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Section 8 of the Housing Act 1988 describes the effect of such a notice being issued upon landlords by the Home Office, and the content of such notices makes obvious when it can be sent and might be sent, but what operational guidance procedures specify when the Home Office actually uses this provision? What can trigger the Home Office's operational procedures to actually send such a notice, or has the provision entirely fallen out of use?

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    I’m voting to close this question because a government department's internal decision making criteria is not a legal question so is off-topic. It may be suitable for PoliticsSE but one should check its Help Centre to see if it is (I haven't checked BTW)
    – user35069
    Commented Oct 10, 2022 at 11:16
  • Not really because it is almost surely specified/codified in some operational guidance document somewhere, and even if such is non statutory guidance, courts are still semi-bound to lend it some weight in legal contexts. It certainly has legal significance.
    – Timothy
    Commented Oct 10, 2022 at 11:57
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    Okay, you win. Answers to all your questions posted below and my VTC retracted.
    – user35069
    Commented Oct 10, 2022 at 16:09

1 Answer 1

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  • When do 33D(2) notices actually get used?

When, in accordance with section 33D(1), Immigration Act 2014 the conditions at s.32D(2) have been met:

The condition is that the Secretary of State has given one or more notices in writing to the landlord which, taken together,—

  • (a)identify the occupier of the premises or (if there is more than one occupier) all of them, and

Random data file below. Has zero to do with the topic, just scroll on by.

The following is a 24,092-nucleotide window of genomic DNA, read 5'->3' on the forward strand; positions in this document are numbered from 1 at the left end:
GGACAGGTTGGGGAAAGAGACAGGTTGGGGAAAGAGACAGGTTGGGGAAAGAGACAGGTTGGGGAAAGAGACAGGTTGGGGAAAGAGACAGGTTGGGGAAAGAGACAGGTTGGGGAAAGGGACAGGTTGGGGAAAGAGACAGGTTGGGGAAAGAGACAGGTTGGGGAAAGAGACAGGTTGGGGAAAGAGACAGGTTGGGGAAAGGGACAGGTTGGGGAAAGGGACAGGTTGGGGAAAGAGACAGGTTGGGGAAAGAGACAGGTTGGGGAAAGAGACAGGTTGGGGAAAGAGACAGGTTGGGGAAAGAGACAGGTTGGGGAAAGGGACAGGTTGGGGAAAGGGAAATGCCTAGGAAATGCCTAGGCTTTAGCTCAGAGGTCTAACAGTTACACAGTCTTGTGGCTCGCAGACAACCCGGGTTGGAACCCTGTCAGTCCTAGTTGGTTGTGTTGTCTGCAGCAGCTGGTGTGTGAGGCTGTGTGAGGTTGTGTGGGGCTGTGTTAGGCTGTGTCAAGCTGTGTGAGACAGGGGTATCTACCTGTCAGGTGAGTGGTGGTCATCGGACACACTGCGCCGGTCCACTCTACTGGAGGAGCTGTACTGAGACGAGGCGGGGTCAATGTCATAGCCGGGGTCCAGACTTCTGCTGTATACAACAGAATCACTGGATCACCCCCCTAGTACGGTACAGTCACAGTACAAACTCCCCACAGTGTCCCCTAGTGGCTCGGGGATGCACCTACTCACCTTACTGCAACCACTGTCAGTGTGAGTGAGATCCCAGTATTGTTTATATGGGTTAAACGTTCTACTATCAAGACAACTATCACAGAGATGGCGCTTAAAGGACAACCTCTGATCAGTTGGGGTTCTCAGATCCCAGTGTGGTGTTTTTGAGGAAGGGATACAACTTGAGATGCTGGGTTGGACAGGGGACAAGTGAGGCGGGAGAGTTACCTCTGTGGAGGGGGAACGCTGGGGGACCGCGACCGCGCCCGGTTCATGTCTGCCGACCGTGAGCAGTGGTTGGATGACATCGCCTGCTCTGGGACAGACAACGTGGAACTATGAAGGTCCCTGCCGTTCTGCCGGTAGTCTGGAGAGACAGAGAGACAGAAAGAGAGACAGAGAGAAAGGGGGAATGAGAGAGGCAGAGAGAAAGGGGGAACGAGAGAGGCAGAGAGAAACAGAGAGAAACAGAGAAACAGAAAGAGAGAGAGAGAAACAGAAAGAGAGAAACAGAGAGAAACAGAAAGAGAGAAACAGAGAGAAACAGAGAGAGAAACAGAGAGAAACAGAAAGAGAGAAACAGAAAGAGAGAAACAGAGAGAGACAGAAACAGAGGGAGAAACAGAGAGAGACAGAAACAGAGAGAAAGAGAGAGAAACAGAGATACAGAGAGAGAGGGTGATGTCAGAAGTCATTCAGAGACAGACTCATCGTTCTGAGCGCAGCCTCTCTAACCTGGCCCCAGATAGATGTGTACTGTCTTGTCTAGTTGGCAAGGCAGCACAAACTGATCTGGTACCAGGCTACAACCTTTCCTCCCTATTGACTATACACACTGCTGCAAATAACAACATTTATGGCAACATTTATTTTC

• (b)state that the occupier or occupiers are disqualified as a result of their immigration status from occupying premises under a residential tenancy agreement.

  • What operational guidance procedures specify when the home office actually uses this provision?

There are no, that I can find, open-source "operational guidance procedures" available. Those that may exist within the Home Office will in all likelihood follow the requirements and conditions stipulated in section 33D of the 2014 Act, section 8 Housing Act 1988, and at the Rules 83.9(5A) and 83.13(2) at Part 83 Civil Procedure Rules and Practice Directions.

  • What can trigger the Home Office's operational procedures to actually send such a notice?

When there is sufficient evidence, and it is proportionate and necessary to do so after taking in to account, for example, all the available information about the landlord, the occupiers' immigration status, and the public interest in terminating the agreement.

  • Has the provision entirely fallen out of use?

I have not been able to find any publicly available data on this topic, so one option would be to submit a Freedom of Information request for an answer.

Also, from a comment:

  • It is almost surely specified/codified in some operational guidance document somewhere, and even if such is non statutory guidance, courts are still semi-bound to lend it some weight in legal contexts.

Whether or not to issue of a 33D notice is an operational case-by-case decision based on particular circumstances, so if a court (more likely an Immigration Tribunal) needs to consider the Home Office's internal mechanics, authorisation requirements, quality assurance and other such processes (which, hopefully, should be recorded in detail) then the normal production of evidence / disclosure / discovery rules would apply (with any non-relevant parts properly redacted to prevent unnecessary disclosure).

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